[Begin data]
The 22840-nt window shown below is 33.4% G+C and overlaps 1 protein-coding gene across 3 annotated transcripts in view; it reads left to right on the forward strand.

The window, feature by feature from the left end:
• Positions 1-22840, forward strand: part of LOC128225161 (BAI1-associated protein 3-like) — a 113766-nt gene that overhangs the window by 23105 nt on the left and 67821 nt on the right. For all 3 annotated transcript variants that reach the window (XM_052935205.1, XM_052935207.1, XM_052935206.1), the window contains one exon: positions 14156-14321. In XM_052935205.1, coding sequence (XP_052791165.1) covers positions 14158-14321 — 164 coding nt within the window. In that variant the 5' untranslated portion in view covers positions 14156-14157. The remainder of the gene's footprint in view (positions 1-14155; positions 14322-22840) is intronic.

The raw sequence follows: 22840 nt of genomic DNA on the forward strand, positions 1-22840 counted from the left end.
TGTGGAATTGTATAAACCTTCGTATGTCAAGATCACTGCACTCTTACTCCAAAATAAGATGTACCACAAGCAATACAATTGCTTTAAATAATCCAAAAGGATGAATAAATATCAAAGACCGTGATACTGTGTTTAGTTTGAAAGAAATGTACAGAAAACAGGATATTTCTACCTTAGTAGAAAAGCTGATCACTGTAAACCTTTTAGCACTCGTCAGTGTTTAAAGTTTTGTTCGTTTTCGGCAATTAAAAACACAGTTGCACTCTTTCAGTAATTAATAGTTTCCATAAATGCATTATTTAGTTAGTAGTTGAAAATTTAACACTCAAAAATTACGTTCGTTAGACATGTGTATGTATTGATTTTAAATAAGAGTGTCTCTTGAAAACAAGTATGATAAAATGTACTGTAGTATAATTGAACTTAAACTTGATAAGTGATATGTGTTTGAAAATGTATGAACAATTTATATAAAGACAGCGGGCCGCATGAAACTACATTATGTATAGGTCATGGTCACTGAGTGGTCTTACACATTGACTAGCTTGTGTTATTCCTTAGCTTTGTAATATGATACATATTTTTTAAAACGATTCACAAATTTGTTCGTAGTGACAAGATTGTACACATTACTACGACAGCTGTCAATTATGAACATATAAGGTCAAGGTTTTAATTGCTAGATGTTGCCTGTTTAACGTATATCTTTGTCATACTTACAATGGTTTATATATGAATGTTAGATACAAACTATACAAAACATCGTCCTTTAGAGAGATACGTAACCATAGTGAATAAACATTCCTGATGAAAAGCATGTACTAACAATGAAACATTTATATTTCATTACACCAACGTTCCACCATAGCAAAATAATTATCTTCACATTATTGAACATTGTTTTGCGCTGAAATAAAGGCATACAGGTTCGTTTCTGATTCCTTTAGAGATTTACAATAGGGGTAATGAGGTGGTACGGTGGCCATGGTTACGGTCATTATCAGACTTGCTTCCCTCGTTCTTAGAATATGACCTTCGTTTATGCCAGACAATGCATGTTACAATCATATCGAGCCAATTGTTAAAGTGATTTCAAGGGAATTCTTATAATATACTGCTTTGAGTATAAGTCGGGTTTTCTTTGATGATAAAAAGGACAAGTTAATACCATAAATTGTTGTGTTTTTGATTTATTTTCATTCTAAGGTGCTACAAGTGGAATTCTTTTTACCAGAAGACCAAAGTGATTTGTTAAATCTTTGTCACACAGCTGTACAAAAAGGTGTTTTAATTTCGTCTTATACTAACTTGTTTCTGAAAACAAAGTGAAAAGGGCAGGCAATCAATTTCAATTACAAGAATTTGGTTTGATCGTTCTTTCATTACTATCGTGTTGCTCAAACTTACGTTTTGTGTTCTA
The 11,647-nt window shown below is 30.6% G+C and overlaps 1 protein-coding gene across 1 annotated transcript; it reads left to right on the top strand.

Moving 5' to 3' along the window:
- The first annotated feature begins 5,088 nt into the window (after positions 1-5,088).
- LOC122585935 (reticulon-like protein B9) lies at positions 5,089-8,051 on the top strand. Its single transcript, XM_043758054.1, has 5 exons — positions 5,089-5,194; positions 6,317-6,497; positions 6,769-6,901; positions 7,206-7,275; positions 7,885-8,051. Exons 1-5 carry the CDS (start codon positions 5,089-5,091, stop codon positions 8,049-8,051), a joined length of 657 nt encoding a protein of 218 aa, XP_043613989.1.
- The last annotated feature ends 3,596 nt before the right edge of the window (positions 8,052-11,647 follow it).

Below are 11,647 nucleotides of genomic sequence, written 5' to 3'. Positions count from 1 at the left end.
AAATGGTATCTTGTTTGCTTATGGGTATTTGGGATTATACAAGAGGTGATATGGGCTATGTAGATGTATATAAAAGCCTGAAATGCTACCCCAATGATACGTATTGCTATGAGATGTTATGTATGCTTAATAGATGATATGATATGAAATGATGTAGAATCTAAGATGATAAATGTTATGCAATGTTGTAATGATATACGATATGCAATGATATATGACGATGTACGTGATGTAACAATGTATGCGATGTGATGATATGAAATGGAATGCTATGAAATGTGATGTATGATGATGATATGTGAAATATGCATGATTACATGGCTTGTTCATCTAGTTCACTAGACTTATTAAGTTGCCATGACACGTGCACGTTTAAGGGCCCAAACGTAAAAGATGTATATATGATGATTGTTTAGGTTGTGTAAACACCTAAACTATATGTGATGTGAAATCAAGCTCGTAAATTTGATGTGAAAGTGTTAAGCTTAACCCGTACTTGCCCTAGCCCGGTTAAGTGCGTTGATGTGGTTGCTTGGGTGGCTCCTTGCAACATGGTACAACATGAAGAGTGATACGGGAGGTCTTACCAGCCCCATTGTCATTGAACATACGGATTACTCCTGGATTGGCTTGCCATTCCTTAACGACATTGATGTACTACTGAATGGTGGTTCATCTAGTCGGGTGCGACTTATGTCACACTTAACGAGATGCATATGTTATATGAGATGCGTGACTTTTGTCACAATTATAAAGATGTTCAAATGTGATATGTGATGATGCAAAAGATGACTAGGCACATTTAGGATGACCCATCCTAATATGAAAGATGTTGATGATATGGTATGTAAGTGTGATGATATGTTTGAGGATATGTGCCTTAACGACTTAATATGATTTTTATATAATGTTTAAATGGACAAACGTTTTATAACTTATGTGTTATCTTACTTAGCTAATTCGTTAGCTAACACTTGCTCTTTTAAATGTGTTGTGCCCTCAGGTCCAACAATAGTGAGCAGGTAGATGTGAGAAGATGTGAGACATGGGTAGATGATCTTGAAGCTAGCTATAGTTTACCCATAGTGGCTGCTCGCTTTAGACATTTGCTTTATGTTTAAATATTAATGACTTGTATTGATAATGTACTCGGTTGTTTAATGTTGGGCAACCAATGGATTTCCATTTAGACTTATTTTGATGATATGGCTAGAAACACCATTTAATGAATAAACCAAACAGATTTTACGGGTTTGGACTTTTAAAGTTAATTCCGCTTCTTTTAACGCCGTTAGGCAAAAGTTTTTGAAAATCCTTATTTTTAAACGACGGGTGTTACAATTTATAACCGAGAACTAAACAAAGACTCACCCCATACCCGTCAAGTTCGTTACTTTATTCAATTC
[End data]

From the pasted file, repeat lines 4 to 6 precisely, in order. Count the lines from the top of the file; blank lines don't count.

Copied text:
The raw sequence follows: 22840 nt of genomic DNA on the forward strand, positions 1-22840 counted from the left end.
TGTGGAATTGTATAAACCTTCGTATGTCAAGATCACTGCACTCTTACTCCAAAATAAGATGTACCACAAGCAATACAATTGCTTTAAATAATCCAAAAGGATGAATAAATATCAAAGACCGTGATACTGTGTTTAGTTTGAAAGAAATGTACAGAAAACAGGATATTTCTACCTTAGTAGAAAAGCTGATCACTGTAAACCTTTTAGCACTCGTCAGTGTTTAAAGTTTTGTTCGTTTTCGGCAATTAAAAACACAGTTGCACTCTTTCAGTAATTAATAGTTTCCATAAATGCATTATTTAGTTAGTAGTTGAAAATTTAACACTCAAAAATTACGTTCGTTAGACATGTGTATGTATTGATTTTAAATAAGAGTGTCTCTTGAAAACAAGTATGATAAAATGTACTGTAGTATAATTGAACTTAAACTTGATAAGTGATATGTGTTTGAAAATGTATGAACAATTTATATAAAGACAGCGGGCCGCATGAAACTACATTATGTATAGGTCATGGTCACTGAGTGGTCTTACACATTGACTAGCTTGTGTTATTCCTTAGCTTTGTAATATGATACATATTTTTTAAAACGATTCACAAATTTGTTCGTAGTGACAAGATTGTACACATTACTACGACAGCTGTCAATTATGAACATATAAGGTCAAGGTTTTAATTGCTAGATGTTGCCTGTTTAACGTATATCTTTGTCATACTTACAATGGTTTATATATGAATGTTAGATACAAACTATACAAAACATCGTCCTTTAGAGAGATACGTAACCATAGTGAATAAACATTCCTGATGAAAAGCATGTACTAACAATGAAACATTTATATTTCATTACACCAACGTTCCACCATAGCAAAATAATTATCTTCACATTATTGAACATTGTTTTGCGCTGAAATAAAGGCATACAGGTTCGTTTCTGATTCCTTTAGAGATTTACAATAGGGGTAATGAGGTGGTACGGTGGCCATGGTTACGGTCATTATCAGACTTGCTTCCCTCGTTCTTAGAATATGACCTTCGTTTATGCCAGACAATGCATGTTACAATCATATCGAGCCAATTGTTAAAGTGATTTCAAGGGAATTCTTATAATATACTGCTTTGAGTATAAGTCGGGTTTTCTTTGATGATAAAAAGGACAAGTTAATACCATAAATTGTTGTGTTTTTGATTTATTTTCATTCTAAGGTGCTACAAGTGGAATTCTTTTTACCAGAAGACCAAAGTGATTTGTTAAATCTTTGTCACACAGCTGTACAAAAAGGTGTTTTAATTTCGTCTTATACTAACTTGTTTCTGAAAACAAAGTGAAAAGGGCAGGCAATCAATTTCAATTACAAGAATTTGGTTTGATCGTTCTTTCATTACTATCGTGTTGCTCAAACTTACGTTTTGTGTTCTA
The 11,647-nt window shown below is 30.6% G+C and overlaps 1 protein-coding gene across 1 annotated transcript; it reads left to right on the top strand.